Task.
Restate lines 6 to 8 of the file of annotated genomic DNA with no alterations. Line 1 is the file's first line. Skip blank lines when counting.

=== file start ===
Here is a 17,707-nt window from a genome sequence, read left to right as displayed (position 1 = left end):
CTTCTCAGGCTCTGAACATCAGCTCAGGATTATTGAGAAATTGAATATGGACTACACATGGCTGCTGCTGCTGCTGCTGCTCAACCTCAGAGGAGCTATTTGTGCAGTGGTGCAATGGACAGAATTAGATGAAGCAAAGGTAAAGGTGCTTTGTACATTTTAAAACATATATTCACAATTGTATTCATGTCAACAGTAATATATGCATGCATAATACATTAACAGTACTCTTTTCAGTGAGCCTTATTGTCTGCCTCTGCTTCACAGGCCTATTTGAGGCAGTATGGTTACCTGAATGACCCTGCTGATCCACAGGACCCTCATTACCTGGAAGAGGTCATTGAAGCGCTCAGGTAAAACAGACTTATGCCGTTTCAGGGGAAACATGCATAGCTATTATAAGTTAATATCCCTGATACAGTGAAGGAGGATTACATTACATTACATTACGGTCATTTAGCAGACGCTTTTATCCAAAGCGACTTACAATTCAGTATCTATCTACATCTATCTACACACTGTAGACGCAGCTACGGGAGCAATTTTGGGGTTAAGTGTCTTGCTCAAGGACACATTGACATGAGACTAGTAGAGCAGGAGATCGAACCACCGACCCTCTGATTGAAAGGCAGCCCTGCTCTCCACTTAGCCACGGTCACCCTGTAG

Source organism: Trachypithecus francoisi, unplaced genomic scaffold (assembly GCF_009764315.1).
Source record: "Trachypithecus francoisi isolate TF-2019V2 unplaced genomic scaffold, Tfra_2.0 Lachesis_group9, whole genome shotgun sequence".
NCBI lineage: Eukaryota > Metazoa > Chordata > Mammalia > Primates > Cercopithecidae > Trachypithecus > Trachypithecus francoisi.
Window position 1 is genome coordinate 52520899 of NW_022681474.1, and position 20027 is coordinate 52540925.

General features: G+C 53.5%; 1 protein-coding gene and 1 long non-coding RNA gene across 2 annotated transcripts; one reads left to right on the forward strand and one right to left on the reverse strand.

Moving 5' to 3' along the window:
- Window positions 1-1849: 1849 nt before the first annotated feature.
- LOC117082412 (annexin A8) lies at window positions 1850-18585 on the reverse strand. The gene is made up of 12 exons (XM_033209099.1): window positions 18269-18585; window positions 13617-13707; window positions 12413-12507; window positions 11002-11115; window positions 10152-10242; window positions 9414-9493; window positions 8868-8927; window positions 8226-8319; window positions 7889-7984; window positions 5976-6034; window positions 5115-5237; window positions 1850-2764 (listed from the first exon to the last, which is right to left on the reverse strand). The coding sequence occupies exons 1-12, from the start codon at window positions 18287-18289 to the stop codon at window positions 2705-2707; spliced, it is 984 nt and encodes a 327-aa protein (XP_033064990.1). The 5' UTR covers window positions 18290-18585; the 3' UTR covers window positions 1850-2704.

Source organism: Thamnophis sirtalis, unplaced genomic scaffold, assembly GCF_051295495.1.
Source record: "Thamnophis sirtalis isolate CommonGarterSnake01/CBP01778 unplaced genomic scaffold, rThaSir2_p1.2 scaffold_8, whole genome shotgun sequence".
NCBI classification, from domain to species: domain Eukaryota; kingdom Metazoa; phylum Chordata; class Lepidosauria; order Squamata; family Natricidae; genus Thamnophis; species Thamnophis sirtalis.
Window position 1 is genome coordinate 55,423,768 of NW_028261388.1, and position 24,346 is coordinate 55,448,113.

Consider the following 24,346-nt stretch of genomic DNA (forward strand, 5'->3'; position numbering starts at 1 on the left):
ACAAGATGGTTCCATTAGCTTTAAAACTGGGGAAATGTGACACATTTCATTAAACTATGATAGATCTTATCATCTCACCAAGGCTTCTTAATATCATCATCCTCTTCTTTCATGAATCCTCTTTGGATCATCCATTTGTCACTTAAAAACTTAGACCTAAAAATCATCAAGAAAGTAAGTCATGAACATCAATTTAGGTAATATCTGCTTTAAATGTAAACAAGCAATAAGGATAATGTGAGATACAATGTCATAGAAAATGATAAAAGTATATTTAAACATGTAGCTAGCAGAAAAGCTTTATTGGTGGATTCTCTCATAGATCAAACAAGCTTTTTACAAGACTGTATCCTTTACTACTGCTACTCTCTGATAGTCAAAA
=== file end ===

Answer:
Window position 1 is genome coordinate 52520899 of NW_022681474.1, and position 20027 is coordinate 52540925.

General features: G+C 53.5%; 1 protein-coding gene and 1 long non-coding RNA gene across 2 annotated transcripts; one reads left to right on the forward strand and one right to left on the reverse strand.

Moving 5' to 3' along the window: